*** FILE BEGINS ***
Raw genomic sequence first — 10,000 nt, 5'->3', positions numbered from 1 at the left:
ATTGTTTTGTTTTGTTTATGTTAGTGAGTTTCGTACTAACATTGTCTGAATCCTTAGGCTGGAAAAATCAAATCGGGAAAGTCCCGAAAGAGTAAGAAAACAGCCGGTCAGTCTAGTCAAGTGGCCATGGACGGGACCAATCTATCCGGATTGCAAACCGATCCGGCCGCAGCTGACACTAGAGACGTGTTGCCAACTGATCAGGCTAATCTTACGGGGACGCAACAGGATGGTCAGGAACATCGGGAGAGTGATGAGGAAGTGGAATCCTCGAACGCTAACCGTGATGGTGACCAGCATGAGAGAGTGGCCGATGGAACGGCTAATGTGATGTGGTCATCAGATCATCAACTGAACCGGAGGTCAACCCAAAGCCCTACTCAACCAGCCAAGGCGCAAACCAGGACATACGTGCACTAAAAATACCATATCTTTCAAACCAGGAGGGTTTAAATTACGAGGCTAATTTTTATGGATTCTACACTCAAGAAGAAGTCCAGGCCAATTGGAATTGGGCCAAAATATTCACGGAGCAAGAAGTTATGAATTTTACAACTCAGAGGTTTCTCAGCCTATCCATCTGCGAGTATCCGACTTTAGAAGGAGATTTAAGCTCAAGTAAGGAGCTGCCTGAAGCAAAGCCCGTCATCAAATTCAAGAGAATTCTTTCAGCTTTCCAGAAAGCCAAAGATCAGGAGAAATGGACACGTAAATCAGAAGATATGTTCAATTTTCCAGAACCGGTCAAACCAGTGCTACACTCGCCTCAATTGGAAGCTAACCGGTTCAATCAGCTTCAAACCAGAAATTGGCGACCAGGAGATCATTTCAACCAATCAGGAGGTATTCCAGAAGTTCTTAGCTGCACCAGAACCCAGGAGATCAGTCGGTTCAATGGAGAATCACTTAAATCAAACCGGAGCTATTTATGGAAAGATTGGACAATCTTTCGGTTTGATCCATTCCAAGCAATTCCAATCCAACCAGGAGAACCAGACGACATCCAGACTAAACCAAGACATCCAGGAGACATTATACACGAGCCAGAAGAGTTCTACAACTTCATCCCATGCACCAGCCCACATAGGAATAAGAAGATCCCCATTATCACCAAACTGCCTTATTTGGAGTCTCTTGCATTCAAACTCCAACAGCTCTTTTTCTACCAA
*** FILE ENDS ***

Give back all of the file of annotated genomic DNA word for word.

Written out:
Raw genomic sequence first — 10,000 nt, 5'->3', positions numbered from 1 at the left:
ATTGTTTTGTTTTGTTTATGTTAGTGAGTTTCGTACTAACATTGTCTGAATCCTTAGGCTGGAAAAATCAAATCGGGAAAGTCCCGAAAGAGTAAGAAAACAGCCGGTCAGTCTAGTCAAGTGGCCATGGACGGGACCAATCTATCCGGATTGCAAACCGATCCGGCCGCAGCTGACACTAGAGACGTGTTGCCAACTGATCAGGCTAATCTTACGGGGACGCAACAGGATGGTCAGGAACATCGGGAGAGTGATGAGGAAGTGGAATCCTCGAACGCTAACCGTGATGGTGACCAGCATGAGAGAGTGGCCGATGGAACGGCTAATGTGATGTGGTCATCAGATCATCAACTGAACCGGAGGTCAACCCAAAGCCCTACTCAACCAGCCAAGGCGCAAACCAGGACATACGTGCACTAAAAATACCATATCTTTCAAACCAGGAGGGTTTAAATTACGAGGCTAATTTTTATGGATTCTACACTCAAGAAGAAGTCCAGGCCAATTGGAATTGGGCCAAAATATTCACGGAGCAAGAAGTTATGAATTTTACAACTCAGAGGTTTCTCAGCCTATCCATCTGCGAGTATCCGACTTTAGAAGGAGATTTAAGCTCAAGTAAGGAGCTGCCTGAAGCAAAGCCCGTCATCAAATTCAAGAGAATTCTTTCAGCTTTCCAGAAAGCCAAAGATCAGGAGAAATGGACACGTAAATCAGAAGATATGTTCAATTTTCCAGAACCGGTCAAACCAGTGCTACACTCGCCTCAATTGGAAGCTAACCGGTTCAATCAGCTTCAAACCAGAAATTGGCGACCAGGAGATCATTTCAACCAATCAGGAGGTATTCCAGAAGTTCTTAGCTGCACCAGAACCCAGGAGATCAGTCGGTTCAATGGAGAATCACTTAAATCAAACCGGAGCTATTTATGGAAAGATTGGACAATCTTTCGGTTTGATCCATTCCAAGCAATTCCAATCCAACCAGGAGAACCAGACGACATCCAGACTAAACCAAGACATCCAGGAGACATTATACACGAGCCAGAAGAGTTCTACAACTTCATCCCATGCACCAGCCCACATAGGAATAAGAAGATCCCCATTATCACCAAACTGCCTTATTTGGAGTCTCTTGCATTCAAACTCCAACAGCTCTTTTTCTACCAA